Despite reports of sex steroid receptor and COX2 expression in desmoid-type fibromatosis, responses to single agent therapy with anti-estrogens and non-steroidal anti-inflammatory drugs are unpredictable. Perhaps combination pharmacotherapy might be more effective in desmoid tumors that co-express these targets. Clearly, further understanding of the signaling pathways deregulated in desmoid tumors is essential for the development of targeted molecular therapy. Transforming growth factor-β (TGFβ) and bone morphogenetic proteins (BMP) are important regulators of fibroblast proliferation and matrix deposition, but little is known about the TGFβ superfamily in fibromatosis. A tissue microarray representing 27 desmoid tumors was constructed; 14 samples of healing scar and six samples of normal fibrous tissue were included for comparison. Expression of selected receptors and activated downstream transcription factors of TGFβ family signaling pathways, β-catenin, sex steroid hormone receptors and COX2 were assessed using immunohistochemistry; patterns of co-expression were explored via correlational statistical analyses. In addition to β-catenin, immunoreactivity for phosphorylated SMAD2/3 (indicative of active TGFβ signaling) and COX2 was significantly increased in desmoid tumors compared with healing scar and quiescent fibrous tissue. Low levels of phosphorylated SMAD1/5/8 were detected in only a minority of cases. Transforming growth factor-β receptor type 1 and androgen receptor were expressed in both desmoid tumors and scar, but not in fibrous tissue. Estrogen receptor-β was present in all cases studied. Transforming growth factor-β signaling appears to be activated in desmoid-type fibromatosis and phosphorylated SMAD2/3 and COX2 immunoreactivity might be of diagnostic utility in these tumors. Given the frequency of androgen receptor, estrogen receptor-β and COX2 co-expression in desmoid tumors, further assessment of the efficacy of combination pharmacotherapy using hormonal agonists/antagonists together with COX2 inhibitors should be considered.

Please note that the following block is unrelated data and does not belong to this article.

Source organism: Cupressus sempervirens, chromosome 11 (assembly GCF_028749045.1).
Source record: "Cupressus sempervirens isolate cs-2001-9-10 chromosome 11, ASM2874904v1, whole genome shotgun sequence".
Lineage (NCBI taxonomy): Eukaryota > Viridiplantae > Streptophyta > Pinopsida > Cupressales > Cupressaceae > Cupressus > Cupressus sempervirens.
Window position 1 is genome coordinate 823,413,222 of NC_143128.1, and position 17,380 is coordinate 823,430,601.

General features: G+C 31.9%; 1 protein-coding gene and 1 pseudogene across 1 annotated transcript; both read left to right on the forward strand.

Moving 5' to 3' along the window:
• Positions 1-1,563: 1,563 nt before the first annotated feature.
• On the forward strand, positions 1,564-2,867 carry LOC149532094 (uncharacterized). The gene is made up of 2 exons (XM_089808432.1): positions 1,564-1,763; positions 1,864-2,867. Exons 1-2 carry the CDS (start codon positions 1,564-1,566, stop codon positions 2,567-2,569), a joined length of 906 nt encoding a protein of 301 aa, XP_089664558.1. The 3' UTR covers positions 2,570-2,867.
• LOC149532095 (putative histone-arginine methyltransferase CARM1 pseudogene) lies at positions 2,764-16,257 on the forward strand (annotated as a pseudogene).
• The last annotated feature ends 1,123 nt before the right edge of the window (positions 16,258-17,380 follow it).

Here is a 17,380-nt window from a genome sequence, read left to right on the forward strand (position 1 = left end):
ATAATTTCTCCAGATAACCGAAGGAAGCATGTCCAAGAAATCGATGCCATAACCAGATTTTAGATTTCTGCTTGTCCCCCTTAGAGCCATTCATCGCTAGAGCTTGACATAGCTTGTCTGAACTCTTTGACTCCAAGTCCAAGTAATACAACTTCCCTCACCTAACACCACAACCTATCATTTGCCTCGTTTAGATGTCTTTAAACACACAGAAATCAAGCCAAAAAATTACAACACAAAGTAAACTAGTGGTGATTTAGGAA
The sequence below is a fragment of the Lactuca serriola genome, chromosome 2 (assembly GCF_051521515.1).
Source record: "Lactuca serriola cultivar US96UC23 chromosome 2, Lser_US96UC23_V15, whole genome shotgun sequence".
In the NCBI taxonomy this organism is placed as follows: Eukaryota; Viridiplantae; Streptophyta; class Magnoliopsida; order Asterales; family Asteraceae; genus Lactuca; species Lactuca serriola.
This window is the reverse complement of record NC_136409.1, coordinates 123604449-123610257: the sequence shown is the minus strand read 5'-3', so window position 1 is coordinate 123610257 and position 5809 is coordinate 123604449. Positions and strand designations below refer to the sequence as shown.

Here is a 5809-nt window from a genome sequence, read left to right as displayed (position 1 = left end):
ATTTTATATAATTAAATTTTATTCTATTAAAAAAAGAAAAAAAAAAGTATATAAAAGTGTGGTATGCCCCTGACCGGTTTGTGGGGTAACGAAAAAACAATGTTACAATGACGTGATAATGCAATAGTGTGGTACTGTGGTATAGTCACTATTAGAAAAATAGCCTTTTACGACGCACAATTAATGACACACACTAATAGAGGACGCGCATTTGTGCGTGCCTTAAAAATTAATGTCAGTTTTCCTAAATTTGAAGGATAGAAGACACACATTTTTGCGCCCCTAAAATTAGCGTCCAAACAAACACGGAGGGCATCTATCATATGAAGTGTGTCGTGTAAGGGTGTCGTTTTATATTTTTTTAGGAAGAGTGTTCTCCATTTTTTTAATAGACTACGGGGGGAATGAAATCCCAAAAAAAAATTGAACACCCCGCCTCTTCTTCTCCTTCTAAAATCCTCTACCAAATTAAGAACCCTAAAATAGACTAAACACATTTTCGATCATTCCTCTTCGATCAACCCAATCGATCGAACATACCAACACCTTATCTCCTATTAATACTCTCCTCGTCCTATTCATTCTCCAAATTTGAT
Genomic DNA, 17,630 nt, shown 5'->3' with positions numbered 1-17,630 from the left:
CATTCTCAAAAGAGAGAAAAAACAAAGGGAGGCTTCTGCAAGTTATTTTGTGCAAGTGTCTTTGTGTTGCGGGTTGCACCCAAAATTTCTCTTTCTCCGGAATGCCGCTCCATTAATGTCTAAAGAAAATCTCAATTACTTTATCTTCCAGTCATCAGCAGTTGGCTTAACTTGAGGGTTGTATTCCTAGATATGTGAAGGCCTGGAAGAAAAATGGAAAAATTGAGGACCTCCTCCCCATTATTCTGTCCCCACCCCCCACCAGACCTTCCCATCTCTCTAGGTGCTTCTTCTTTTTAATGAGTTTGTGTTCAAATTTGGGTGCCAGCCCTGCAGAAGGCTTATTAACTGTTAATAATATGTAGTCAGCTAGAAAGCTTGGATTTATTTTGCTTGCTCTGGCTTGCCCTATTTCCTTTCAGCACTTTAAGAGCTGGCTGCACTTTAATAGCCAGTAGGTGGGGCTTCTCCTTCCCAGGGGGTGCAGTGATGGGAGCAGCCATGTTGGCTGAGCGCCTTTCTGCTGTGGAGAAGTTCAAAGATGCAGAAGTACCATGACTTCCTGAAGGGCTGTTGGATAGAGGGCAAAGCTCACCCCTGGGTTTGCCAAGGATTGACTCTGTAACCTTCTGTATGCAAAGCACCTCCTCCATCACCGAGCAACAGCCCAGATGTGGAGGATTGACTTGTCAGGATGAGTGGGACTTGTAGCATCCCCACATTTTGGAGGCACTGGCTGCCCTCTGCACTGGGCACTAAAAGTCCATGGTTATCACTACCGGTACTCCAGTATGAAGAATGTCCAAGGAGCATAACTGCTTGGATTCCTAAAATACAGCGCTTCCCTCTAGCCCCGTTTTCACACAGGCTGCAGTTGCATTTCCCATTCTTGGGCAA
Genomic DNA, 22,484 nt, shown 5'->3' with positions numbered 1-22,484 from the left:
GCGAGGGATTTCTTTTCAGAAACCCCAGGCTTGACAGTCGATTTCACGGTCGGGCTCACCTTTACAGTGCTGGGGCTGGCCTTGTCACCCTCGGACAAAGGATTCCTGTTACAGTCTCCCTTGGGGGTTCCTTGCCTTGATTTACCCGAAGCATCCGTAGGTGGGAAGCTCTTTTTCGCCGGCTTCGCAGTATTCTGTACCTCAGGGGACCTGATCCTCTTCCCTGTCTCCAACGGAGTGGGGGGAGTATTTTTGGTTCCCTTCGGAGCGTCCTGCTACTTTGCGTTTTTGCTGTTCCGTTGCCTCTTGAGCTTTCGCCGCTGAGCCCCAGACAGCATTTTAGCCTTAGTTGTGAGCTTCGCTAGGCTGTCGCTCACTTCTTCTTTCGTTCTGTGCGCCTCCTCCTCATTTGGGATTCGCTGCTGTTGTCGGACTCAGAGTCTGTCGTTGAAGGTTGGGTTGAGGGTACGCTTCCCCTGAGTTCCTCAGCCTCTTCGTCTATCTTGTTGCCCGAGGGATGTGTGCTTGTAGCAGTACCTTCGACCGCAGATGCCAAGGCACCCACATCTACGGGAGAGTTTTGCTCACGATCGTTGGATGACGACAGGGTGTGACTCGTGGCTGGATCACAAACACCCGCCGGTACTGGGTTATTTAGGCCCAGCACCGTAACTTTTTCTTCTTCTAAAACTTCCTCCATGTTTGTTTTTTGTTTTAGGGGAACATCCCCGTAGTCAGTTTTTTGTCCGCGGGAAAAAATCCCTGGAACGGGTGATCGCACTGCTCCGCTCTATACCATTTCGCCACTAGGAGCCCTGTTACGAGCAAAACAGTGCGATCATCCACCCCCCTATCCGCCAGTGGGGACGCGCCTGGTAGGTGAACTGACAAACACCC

ASJC Scopus subject areas
- Cancer Research